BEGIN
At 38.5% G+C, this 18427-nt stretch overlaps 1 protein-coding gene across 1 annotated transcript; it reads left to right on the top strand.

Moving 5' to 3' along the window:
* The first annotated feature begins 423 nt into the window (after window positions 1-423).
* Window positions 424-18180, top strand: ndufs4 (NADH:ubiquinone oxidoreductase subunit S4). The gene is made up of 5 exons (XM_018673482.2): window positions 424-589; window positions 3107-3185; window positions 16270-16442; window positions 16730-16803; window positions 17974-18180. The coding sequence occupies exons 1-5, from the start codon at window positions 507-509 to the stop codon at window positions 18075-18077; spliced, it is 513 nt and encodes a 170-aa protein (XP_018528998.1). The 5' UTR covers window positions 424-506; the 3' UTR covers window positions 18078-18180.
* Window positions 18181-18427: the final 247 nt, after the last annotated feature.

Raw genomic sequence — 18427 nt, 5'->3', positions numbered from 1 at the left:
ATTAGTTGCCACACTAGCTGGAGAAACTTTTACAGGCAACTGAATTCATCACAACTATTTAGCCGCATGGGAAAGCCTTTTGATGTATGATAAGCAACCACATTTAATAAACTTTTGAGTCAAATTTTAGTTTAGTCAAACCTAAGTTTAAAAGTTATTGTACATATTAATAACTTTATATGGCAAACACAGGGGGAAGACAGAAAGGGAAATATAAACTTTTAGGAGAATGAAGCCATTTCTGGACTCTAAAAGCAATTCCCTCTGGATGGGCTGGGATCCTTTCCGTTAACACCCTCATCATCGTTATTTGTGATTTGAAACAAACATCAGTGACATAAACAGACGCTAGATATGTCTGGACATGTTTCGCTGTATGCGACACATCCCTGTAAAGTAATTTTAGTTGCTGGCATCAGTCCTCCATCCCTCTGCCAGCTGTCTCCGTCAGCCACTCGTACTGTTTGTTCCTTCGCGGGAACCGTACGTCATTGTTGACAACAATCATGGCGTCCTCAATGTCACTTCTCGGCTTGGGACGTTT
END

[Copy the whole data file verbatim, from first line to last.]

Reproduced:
At 38.5% G+C, this 18427-nt stretch overlaps 1 protein-coding gene across 1 annotated transcript; it reads left to right on the top strand.

Moving 5' to 3' along the window:
* The first annotated feature begins 423 nt into the window (after window positions 1-423).
* Window positions 424-18180, top strand: ndufs4 (NADH:ubiquinone oxidoreductase subunit S4). The gene is made up of 5 exons (XM_018673482.2): window positions 424-589; window positions 3107-3185; window positions 16270-16442; window positions 16730-16803; window positions 17974-18180. The coding sequence occupies exons 1-5, from the start codon at window positions 507-509 to the stop codon at window positions 18075-18077; spliced, it is 513 nt and encodes a 170-aa protein (XP_018528998.1). The 5' UTR covers window positions 424-506; the 3' UTR covers window positions 18078-18180.
* Window positions 18181-18427: the final 247 nt, after the last annotated feature.

Raw genomic sequence — 18427 nt, 5'->3', positions numbered from 1 at the left:
ATTAGTTGCCACACTAGCTGGAGAAACTTTTACAGGCAACTGAATTCATCACAACTATTTAGCCGCATGGGAAAGCCTTTTGATGTATGATAAGCAACCACATTTAATAAACTTTTGAGTCAAATTTTAGTTTAGTCAAACCTAAGTTTAAAAGTTATTGTACATATTAATAACTTTATATGGCAAACACAGGGGGAAGACAGAAAGGGAAATATAAACTTTTAGGAGAATGAAGCCATTTCTGGACTCTAAAAGCAATTCCCTCTGGATGGGCTGGGATCCTTTCCGTTAACACCCTCATCATCGTTATTTGTGATTTGAAACAAACATCAGTGACATAAACAGACGCTAGATATGTCTGGACATGTTTCGCTGTATGCGACACATCCCTGTAAAGTAATTTTAGTTGCTGGCATCAGTCCTCCATCCCTCTGCCAGCTGTCTCCGTCAGCCACTCGTACTGTTTGTTCCTTCGCGGGAACCGTACGTCATTGTTGACAACAATCATGGCGTCCTCAATGTCACTTCTCGGCTTGGGACGTTT